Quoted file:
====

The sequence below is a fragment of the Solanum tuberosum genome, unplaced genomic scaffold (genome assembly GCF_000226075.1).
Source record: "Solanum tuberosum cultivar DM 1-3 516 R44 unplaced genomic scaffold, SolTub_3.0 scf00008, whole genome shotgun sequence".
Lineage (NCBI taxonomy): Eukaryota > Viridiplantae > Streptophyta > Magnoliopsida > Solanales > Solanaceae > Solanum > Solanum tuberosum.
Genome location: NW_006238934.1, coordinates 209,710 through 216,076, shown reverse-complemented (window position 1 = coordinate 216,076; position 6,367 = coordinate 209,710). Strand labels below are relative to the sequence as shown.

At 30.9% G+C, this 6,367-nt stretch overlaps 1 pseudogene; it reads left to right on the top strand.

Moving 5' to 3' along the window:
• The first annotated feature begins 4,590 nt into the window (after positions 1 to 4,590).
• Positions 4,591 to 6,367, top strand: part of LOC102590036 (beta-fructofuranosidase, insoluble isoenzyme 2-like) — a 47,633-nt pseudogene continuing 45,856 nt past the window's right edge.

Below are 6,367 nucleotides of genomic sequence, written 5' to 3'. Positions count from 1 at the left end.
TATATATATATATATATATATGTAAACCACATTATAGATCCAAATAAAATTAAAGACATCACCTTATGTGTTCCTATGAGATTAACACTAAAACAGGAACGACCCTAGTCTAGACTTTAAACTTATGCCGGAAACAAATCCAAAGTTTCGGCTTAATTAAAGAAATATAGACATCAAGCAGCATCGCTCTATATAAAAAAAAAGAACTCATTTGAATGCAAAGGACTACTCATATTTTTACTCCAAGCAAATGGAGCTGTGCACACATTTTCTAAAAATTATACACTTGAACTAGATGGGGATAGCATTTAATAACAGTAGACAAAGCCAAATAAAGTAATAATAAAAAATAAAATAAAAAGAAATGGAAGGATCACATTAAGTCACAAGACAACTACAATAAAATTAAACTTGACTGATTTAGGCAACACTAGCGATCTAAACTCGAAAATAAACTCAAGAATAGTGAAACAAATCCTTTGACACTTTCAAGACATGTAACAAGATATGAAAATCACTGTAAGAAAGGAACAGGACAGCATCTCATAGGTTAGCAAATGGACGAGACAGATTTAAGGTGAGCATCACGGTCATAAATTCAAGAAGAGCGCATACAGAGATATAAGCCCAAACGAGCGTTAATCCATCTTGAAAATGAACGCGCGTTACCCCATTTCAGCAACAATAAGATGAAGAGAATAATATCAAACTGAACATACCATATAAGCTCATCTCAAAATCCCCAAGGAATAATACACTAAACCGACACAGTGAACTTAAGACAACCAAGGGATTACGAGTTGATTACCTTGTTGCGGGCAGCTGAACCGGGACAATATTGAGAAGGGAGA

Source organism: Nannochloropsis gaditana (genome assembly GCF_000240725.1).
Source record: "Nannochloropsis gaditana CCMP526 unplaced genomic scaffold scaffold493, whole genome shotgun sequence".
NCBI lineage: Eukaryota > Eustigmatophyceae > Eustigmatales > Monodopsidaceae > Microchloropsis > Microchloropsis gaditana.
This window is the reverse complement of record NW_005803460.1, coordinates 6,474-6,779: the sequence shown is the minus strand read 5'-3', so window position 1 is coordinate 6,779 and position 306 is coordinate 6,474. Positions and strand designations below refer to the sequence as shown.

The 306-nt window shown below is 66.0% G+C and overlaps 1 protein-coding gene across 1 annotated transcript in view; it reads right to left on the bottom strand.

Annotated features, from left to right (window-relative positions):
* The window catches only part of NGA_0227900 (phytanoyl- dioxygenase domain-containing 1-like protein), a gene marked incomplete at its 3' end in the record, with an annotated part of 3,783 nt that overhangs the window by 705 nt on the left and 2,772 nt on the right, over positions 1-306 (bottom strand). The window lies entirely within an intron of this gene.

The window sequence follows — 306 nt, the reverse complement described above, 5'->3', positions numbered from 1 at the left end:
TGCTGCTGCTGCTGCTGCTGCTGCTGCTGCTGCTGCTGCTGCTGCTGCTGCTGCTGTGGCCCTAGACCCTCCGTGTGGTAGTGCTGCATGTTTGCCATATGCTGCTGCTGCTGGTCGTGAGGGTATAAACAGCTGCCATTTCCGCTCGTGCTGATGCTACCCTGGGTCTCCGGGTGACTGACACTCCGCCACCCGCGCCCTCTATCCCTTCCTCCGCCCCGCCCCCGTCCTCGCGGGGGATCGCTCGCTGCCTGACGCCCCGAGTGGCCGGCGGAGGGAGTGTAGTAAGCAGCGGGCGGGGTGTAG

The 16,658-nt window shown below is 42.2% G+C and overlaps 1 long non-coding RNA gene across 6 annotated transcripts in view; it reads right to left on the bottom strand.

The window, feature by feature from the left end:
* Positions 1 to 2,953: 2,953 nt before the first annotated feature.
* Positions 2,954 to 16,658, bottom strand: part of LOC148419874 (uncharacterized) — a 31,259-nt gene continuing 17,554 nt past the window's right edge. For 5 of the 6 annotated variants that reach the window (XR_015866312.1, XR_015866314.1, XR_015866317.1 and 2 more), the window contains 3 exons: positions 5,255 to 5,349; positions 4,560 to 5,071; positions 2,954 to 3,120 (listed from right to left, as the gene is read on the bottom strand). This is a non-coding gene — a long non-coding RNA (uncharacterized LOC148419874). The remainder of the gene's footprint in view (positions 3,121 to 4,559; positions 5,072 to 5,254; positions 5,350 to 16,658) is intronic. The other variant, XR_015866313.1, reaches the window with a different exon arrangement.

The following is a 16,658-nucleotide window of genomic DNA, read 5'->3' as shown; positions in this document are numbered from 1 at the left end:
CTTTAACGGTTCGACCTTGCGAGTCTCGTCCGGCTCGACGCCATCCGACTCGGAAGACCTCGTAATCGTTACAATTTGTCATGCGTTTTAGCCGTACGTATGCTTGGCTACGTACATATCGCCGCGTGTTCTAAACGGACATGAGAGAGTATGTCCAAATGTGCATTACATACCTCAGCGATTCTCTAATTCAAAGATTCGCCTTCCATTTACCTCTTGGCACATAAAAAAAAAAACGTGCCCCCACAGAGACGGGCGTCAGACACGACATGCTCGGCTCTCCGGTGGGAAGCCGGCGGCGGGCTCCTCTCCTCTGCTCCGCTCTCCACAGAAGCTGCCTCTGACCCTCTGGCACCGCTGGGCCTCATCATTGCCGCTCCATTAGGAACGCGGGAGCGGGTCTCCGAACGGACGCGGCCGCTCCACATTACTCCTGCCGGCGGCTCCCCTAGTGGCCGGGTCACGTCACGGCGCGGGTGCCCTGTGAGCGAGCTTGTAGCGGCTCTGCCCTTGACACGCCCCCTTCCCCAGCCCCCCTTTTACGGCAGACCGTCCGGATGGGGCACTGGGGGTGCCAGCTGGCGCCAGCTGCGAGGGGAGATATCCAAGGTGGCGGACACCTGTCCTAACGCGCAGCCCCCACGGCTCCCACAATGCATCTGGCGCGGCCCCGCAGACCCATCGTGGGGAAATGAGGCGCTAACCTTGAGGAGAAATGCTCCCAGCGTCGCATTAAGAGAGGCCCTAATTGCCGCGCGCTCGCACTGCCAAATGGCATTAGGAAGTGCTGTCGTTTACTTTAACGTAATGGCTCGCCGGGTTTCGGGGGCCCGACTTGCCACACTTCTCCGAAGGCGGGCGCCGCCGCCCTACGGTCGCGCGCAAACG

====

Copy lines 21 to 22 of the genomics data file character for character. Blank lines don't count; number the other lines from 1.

The window, feature by feature from the left end:
* Positions 1 to 2,953: 2,953 nt before the first annotated feature.